A Mom's Guide to Birth Control
What you need to know, whether you plan on having another child or not
I've always been on the Pill, but now I'm breastfeeding. That means I can't go back on it, right?
Not necessarily. The main thing to avoid is contraceptives that contain estrogen, which can reduce your milk supply. So women who are exclusively breastfeeding need to steer clear of birth-control pills that contain both estrogen and progestin, as well as the Patch (a bandagelike square that delivers hormones into your bloodstream) and the Ring (which you insert into your vagina, where it releases hormones).
Instead, you could use a "mini-Pill" -- a progestin-only contraceptive, such as Micronor, that won't affect milk supply. (One caveat: It's important to take the mini-Pill at the same time every day for optimal effectiveness.)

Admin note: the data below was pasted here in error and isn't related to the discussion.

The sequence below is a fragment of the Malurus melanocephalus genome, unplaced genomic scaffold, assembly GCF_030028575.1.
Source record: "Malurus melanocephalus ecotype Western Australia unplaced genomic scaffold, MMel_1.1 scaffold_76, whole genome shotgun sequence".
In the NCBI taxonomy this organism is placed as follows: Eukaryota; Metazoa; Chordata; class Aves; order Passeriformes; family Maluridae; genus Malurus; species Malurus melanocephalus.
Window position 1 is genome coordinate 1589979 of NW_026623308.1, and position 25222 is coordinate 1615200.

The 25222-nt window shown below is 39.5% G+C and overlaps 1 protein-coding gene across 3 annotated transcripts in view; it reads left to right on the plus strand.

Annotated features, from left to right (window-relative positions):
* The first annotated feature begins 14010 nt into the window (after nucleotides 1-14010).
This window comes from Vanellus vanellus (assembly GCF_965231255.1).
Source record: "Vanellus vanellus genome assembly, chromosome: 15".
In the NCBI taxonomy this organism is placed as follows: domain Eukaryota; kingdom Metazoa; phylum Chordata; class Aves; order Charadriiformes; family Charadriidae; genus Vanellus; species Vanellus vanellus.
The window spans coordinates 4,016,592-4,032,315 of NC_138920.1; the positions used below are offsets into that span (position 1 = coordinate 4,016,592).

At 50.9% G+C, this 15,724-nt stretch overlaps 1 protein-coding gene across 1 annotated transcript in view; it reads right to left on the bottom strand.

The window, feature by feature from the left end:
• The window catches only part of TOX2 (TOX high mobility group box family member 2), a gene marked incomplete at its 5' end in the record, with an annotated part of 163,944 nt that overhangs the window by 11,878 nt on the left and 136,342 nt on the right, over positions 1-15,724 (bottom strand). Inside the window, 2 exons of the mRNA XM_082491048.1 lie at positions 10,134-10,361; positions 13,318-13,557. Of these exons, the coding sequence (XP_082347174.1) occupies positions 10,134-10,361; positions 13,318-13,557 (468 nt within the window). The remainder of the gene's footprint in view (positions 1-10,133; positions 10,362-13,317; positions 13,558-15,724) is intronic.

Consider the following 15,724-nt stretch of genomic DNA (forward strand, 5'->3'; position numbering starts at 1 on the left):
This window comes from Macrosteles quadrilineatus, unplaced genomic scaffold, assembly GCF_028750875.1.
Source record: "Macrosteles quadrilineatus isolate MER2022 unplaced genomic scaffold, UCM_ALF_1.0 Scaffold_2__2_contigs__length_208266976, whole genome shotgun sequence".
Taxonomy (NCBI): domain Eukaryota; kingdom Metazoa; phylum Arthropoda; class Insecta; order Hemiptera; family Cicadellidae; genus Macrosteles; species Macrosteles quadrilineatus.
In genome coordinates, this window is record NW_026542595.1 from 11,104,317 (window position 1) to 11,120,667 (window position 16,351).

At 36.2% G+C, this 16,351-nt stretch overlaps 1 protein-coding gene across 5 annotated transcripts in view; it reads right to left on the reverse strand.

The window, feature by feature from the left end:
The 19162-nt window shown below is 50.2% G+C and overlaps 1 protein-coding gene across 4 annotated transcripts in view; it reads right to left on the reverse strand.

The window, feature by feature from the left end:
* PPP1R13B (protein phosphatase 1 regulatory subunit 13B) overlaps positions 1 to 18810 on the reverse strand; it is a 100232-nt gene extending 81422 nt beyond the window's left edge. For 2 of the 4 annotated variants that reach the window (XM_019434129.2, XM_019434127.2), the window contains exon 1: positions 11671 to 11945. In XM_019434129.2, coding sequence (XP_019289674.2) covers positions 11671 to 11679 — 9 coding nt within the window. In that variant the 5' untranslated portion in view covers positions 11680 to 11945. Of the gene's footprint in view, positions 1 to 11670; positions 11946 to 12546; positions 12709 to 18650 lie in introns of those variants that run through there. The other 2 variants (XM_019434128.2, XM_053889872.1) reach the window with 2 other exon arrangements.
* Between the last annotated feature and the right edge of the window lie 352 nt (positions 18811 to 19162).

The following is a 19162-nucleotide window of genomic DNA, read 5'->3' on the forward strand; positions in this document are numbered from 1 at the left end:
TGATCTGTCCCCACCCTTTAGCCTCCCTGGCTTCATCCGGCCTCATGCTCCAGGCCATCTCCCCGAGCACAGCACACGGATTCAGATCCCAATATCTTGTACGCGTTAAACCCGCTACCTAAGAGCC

You can also safely use an intrauterine contraceptive (IUC) or try any barrier method, such as a diaphragm, cervical cap, sponge, condom, and Leah's Shield (a reusable rubber insert), says Karen Meckstroth, M.D., assistant clinical professor of obstetrics and gynecology at the University of California, San Francisco.
I'm not sure whether I'm done having babies, so what's long-term but not permanent?
An IUC is ideal, and there are two types. The first, the Mirena IUC, releases a steady stream of progestin and is the most popular birth control with female ob-gyns.
It's even more effective than tubal ligation if it stays in place, says Dr. Meckstroth. It most likely works by changing the texture of cervical mucus so that it blocks sperm from reaching the eggs. It can also prevent ovulation. It's approved for up to five years, and once it's removed you can get pregnant right away.
There's also ParaGard, an IUC that's approved for up to ten years and doesn't use hormones. It releases copper instead, which experts think creates an environment that's toxic to sperm. It may also keep the egg from attaching to the uterus.
Another option: Implanon, a matchstick-size rod that's implanted under the skin of your arm to release progestin and lasts for up to three years. One downside: It often causes breakthrough bleeding, so you'd have to be willing to put up with that.